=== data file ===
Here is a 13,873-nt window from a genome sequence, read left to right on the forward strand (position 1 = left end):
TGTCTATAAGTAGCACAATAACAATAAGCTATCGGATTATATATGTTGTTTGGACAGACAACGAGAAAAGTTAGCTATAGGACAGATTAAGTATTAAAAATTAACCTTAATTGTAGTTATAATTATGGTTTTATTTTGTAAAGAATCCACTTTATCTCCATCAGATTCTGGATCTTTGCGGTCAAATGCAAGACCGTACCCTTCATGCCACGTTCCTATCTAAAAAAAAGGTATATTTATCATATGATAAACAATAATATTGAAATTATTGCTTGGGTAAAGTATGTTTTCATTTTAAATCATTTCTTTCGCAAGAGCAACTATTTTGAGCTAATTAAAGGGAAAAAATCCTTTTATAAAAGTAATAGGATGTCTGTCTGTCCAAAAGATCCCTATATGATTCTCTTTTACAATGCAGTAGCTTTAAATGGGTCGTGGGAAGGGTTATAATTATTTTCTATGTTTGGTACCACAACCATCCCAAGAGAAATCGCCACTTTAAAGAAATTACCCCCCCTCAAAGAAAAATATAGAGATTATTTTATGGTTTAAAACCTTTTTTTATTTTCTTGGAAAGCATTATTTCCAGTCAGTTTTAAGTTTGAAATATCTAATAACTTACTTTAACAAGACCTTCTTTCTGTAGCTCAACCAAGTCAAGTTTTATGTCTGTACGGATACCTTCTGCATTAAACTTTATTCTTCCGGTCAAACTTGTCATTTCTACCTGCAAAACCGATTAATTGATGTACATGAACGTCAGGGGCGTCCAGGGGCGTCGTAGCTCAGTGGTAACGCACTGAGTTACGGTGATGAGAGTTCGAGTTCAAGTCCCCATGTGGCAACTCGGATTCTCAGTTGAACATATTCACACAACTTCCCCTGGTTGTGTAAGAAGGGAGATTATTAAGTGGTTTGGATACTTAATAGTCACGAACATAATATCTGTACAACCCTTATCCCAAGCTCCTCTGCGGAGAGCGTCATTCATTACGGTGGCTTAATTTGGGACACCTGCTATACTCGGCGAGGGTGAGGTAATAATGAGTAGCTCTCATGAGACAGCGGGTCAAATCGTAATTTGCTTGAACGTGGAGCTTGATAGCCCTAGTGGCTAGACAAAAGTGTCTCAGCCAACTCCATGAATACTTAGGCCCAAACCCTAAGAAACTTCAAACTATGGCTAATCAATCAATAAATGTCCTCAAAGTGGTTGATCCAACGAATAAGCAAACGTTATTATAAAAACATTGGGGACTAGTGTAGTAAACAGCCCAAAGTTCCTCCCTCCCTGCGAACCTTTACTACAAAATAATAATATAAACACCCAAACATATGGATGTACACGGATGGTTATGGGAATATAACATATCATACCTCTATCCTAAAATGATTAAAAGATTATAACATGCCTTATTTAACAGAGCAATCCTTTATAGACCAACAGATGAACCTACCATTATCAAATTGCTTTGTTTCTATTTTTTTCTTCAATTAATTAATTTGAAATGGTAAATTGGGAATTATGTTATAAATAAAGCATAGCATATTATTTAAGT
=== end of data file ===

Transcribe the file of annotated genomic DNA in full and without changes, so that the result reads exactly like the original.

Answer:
Here is a 13,873-nt window from a genome sequence, read left to right on the forward strand (position 1 = left end):
TGTCTATAAGTAGCACAATAACAATAAGCTATCGGATTATATATGTTGTTTGGACAGACAACGAGAAAAGTTAGCTATAGGACAGATTAAGTATTAAAAATTAACCTTAATTGTAGTTATAATTATGGTTTTATTTTGTAAAGAATCCACTTTATCTCCATCAGATTCTGGATCTTTGCGGTCAAATGCAAGACCGTACCCTTCATGCCACGTTCCTATCTAAAAAAAAGGTATATTTATCATATGATAAACAATAATATTGAAATTATTGCTTGGGTAAAGTATGTTTTCATTTTAAATCATTTCTTTCGCAAGAGCAACTATTTTGAGCTAATTAAAGGGAAAAAATCCTTTTATAAAAGTAATAGGATGTCTGTCTGTCCAAAAGATCCCTATATGATTCTCTTTTACAATGCAGTAGCTTTAAATGGGTCGTGGGAAGGGTTATAATTATTTTCTATGTTTGGTACCACAACCATCCCAAGAGAAATCGCCACTTTAAAGAAATTACCCCCCCTCAAAGAAAAATATAGAGATTATTTTATGGTTTAAAACCTTTTTTTATTTTCTTGGAAAGCATTATTTCCAGTCAGTTTTAAGTTTGAAATATCTAATAACTTACTTTAACAAGACCTTCTTTCTGTAGCTCAACCAAGTCAAGTTTTATGTCTGTACGGATACCTTCTGCATTAAACTTTATTCTTCCGGTCAAACTTGTCATTTCTACCTGCAAAACCGATTAATTGATGTACATGAACGTCAGGGGCGTCCAGGGGCGTCGTAGCTCAGTGGTAACGCACTGAGTTACGGTGATGAGAGTTCGAGTTCAAGTCCCCATGTGGCAACTCGGATTCTCAGTTGAACATATTCACACAACTTCCCCTGGTTGTGTAAGAAGGGAGATTATTAAGTGGTTTGGATACTTAATAGTCACGAACATAATATCTGTACAACCCTTATCCCAAGCTCCTCTGCGGAGAGCGTCATTCATTACGGTGGCTTAATTTGGGACACCTGCTATACTCGGCGAGGGTGAGGTAATAATGAGTAGCTCTCATGAGACAGCGGGTCAAATCGTAATTTGCTTGAACGTGGAGCTTGATAGCCCTAGTGGCTAGACAAAAGTGTCTCAGCCAACTCCATGAATACTTAGGCCCAAACCCTAAGAAACTTCAAACTATGGCTAATCAATCAATAAATGTCCTCAAAGTGGTTGATCCAACGAATAAGCAAACGTTATTATAAAAACATTGGGGACTAGTGTAGTAAACAGCCCAAAGTTCCTCCCTCCCTGCGAACCTTTACTACAAAATAATAATATAAACACCCAAACATATGGATGTACACGGATGGTTATGGGAATATAACATATCATACCTCTATCCTAAAATGATTAAAAGATTATAACATGCCTTATTTAACAGAGCAATCCTTTATAGACCAACAGATGAACCTACCATTATCAAATTGCTTTGTTTCTATTTTTTTCTTCAATTAATTAATTTGAAATGGTAAATTGGGAATTATGTTATAAATAAAGCATAGCATATTATTTAAGT